With the likelihood of most colleges and universities teaching the fall — and perhaps spring — semesters online due to the COVID-19 pandemic, it’s clear that many educational institutions will improve over their improvised performances in the spring of 2020. There are many people, including me, who are writing about the financial distress due to room and board refunds and lower enrollments due to freshmen taking a gap year and international students choosing to not visit the U.S. for a potential online college experience. Based on my 18 years of experience in online higher education, I think there are opportunities for colleges and universities that survive financially.
First, the move to online learning caused by the requirement to socially distance students from each other, faculty and staff has substantially increased the number of faculty with experience at teaching online. In order to improve their online experiences, many schools have expanded their instructional design personnel through hiring or contracting. Colleges have also increased faculty training in best practices for teaching online over the summer.
With the potential for many classes to be online this fall due to the current pandemic, faculty will become more experienced at how to improve their online instruction. Post-pandemic, having the capability to offer online courses and degree programs brings the potential to institutions with a brand to expand their student enrollments. Much of this change depends on the college’s ability to further refine its online offerings as well as to develop a marketing and admissions team that can highlight these offerings against the many seasoned online offerings.
Another benefit of the move to online education is the digitization of course syllabi and assessments in the electronic Learning Management System (LMS). While most colleges and universities had selected an LMS (or two or three), the rapid move to online forced all faculty to upload the standard documents in the system.
If the university has an assessment team, I would take advantage of bringing together faculty from all departments to discuss institutional learning outcomes and minimal requirements for every course syllabus (i.e., learning outcomes objectives for the course if completed satisfactorily). Faculty could also explore how to implement a system for collecting and reporting the program and institutional outcomes over time (assuming that there is no centralized or standardized system).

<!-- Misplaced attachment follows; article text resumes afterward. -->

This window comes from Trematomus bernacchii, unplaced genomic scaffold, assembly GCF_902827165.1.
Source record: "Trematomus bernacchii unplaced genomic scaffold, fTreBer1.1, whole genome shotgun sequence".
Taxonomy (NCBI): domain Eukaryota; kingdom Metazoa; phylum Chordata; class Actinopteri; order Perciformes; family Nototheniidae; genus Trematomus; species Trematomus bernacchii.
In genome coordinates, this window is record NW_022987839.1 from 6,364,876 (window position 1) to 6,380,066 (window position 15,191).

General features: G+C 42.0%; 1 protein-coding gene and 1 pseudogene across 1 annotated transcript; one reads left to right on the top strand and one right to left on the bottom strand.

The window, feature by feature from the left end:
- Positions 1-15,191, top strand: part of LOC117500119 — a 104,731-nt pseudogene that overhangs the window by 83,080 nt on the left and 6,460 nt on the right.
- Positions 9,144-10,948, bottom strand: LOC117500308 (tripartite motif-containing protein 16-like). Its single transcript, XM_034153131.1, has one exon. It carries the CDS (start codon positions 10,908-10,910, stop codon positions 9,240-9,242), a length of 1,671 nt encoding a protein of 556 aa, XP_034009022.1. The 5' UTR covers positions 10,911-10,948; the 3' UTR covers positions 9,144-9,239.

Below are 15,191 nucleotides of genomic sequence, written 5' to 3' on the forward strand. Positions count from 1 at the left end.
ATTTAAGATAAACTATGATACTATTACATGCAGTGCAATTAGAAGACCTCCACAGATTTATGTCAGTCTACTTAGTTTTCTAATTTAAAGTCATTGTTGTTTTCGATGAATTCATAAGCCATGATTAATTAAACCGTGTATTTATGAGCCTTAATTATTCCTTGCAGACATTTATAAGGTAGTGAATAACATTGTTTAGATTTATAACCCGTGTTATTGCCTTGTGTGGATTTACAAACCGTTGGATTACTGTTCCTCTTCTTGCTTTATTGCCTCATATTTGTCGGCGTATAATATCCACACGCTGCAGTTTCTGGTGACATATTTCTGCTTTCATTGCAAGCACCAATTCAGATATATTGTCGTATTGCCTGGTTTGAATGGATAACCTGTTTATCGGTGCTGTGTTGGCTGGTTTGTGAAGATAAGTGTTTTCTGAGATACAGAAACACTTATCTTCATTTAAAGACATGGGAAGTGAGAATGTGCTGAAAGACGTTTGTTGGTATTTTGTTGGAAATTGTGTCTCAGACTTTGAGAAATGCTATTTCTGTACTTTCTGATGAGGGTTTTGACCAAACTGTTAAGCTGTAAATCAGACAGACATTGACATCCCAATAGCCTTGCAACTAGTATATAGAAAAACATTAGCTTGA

If syllabi are loaded in an LMS and courses are built with multiple styles and types of assessments, a savvy institution would consider utilizing an LCMS (Learning Content Management System) to integrate authoring, delivering, publishing, and analyzing content across the university to anyone authorized to use the system. An LCMS used widely could avoid the recreation of course content by multiple instructors and allow the repurposing of content as courses are revised and new ones are built. Assessments are/can be structured as content and should be included in an LCMS.
Over time, data could be collected on the frequency of content utilization, the value of the content, and the effectiveness of the content (which could be linked to the program and institutional outcomes measurements). Utilizing semantic analysis tools available from the evolving artificial intelligence field could assist faculty in mapping their course content and objectives to employer hiring objectives.
Automating the review and analysis to a semi-annual pace could keep courses and programs relevant for a world where technology often changes faster than the theoretical knowledge transferred to college students over four years of education. If an institution was really progressive, the utilization of an LCMS could also assist the faculty in authoring, procuring, cataloging, and utilizing content to reduce the costly utilization of textbooks.
The handwriting is on the wall that those who pay for higher education (federal, state, and local government as well as employers, parents, and individuals) are much more interested in how effective a college or university is at helping its students graduate and get a job than they were 20 years ago. The digitization of course syllabi, along with the authoring, delivery, and analysis of content including assessments of learning, will aid the university in proving the effectiveness of its programs to regulators, employers, and accreditors.
Building such a system is well within the capabilities of most universities if all data is digitized. The bigger question is how many institutions see the future benefit and are willing to commit to develop an integrated system. I would enjoy exploring this topic with any experienced online educators who choose to comment.